Internet mogul Kim Dotcom says he will not give up
fighting his extradition battle against the United States
despite the case suffering a major blow this morning.
An appeal by Dotcom's lawyers, arguing for access to all the
FBI investigation files before his extradition hearing, was
dismissed by the Supreme Court at Wellington today.
But the Mega millionaire said he will not be defeated.
Following the decision Dotcom posted a message to his 354,000
followers on Twitter.
"Being defeated is often a temporary condition. Giving up is
what makes it permanent," he said.
The defiant message came shortly after a sad-faced emoticon,
tweeted immediately after the ruling was announced.
Dotcom, Finn Batato, Mathias Ortmann and Bram van der Kolk
are defending charges of mass copyright infringement, online
piracy, and money laundering.
Today's judgment comes after the Court of Appeal reversed a
decision by the District Court to allow Dotcom the documents.
The District Court decision had been upheld by the High
Court, however Dotcom's lawyers were granted leave to seek an
appeal in the Supreme Court after the Court of Appeal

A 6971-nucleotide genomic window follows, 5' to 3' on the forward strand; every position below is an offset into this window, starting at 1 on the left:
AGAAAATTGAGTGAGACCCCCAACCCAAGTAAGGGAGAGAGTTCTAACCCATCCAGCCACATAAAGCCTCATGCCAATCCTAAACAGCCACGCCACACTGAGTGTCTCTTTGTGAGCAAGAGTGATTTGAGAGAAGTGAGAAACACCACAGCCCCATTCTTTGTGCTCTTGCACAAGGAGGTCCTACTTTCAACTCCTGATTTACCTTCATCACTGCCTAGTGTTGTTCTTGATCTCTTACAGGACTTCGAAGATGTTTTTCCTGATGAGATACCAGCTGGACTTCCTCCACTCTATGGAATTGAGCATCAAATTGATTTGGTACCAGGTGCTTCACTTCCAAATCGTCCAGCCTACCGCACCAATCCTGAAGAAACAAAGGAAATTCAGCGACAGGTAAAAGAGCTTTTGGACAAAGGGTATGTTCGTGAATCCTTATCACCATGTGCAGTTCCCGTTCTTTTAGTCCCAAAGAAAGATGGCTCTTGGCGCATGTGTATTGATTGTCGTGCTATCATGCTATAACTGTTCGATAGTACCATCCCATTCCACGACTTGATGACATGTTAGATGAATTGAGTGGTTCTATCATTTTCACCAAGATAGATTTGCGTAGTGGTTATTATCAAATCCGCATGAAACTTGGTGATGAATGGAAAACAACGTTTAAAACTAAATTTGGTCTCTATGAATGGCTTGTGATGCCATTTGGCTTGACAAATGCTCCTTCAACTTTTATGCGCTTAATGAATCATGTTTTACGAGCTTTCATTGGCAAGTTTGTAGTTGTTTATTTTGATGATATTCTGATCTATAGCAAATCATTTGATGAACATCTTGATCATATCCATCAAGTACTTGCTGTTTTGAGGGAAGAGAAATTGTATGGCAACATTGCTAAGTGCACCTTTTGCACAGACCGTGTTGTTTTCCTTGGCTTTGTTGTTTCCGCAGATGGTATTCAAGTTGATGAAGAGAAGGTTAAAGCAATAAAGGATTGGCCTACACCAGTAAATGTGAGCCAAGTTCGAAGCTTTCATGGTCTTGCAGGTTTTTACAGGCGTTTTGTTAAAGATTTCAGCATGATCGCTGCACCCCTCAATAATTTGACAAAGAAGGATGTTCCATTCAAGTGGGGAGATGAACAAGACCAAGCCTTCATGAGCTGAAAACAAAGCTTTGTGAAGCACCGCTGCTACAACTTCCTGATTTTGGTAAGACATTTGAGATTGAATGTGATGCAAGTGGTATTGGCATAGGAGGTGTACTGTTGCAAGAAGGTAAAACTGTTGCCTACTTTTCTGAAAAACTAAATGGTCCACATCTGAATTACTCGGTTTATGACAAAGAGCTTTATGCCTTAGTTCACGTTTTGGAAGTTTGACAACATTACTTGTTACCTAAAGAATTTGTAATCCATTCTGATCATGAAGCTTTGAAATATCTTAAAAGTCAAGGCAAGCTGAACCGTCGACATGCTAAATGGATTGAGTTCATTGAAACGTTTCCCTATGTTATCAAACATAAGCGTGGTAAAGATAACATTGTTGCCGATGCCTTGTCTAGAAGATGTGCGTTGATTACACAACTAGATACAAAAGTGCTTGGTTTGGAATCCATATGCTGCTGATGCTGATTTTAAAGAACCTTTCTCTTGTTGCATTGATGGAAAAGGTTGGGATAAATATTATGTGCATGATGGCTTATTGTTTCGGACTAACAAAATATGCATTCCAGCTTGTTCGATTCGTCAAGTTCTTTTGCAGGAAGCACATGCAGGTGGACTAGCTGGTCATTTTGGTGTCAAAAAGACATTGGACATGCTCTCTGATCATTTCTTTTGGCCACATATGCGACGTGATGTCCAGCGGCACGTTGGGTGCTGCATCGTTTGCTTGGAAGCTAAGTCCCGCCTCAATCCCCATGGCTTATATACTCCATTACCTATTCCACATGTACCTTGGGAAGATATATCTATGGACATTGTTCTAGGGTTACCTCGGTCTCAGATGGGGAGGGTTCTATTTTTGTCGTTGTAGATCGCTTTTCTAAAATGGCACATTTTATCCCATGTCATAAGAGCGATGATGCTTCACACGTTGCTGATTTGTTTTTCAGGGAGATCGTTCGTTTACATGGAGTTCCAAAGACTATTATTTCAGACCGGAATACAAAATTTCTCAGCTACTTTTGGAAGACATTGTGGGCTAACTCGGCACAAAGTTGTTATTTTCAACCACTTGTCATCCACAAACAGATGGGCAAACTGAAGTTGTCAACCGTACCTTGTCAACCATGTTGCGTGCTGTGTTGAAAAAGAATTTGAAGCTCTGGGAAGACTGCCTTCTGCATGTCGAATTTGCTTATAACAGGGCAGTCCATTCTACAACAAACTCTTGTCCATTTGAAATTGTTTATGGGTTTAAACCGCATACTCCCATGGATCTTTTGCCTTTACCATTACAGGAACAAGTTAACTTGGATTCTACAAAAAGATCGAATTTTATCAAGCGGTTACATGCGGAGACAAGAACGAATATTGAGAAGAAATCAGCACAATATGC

reversed the decision.
"The District Court was wrong to order disclosure of the
documents concerned," Justice John McGrath said today.
"The appeal has been dismissed and costs have been reserved."
The District Court had "no power" to order the US to disclose
information, the Supreme Court ruled, saying no argument had
been put forward to "suggest that exceptional circumstances
exist that would warrant a formal request" for further
information from the US authorities.
"There is no indication of a lack of candour on the part of
the United States, or any other abuse of process, and the
appellants have not pointed to any reason why, without the
requested information, they will be unable to meaningfully
challenge the case against them," the ruling said.
The Supreme Court said Dotcom and his team would have greater
knowledge of how Megaupload worked than the FBI.
"Whereas the United States relies on expert analysis and
inference to identify the business structure and operations
of Megaupload, the appellants have first-hand knowledge of
Megaupload's purpose and business model.
"It cannot be said that the appellants will, without more
information, be deprived of the opportunity to properly
contest the case against them, as presented in the record of
The defence already had access to much of the information
gathered as evidence by the US, the court said.
That includes extracts from a large number of emails, data
from Megaupload servers, a network analysis of how the
websites operated and an analysis of all the financial
The proposed testimony of investigators who went undercover
as users of the Megaupload websites, and a number of experts
in copyright ownership, were also included in the evidence,
Justice McGrath said.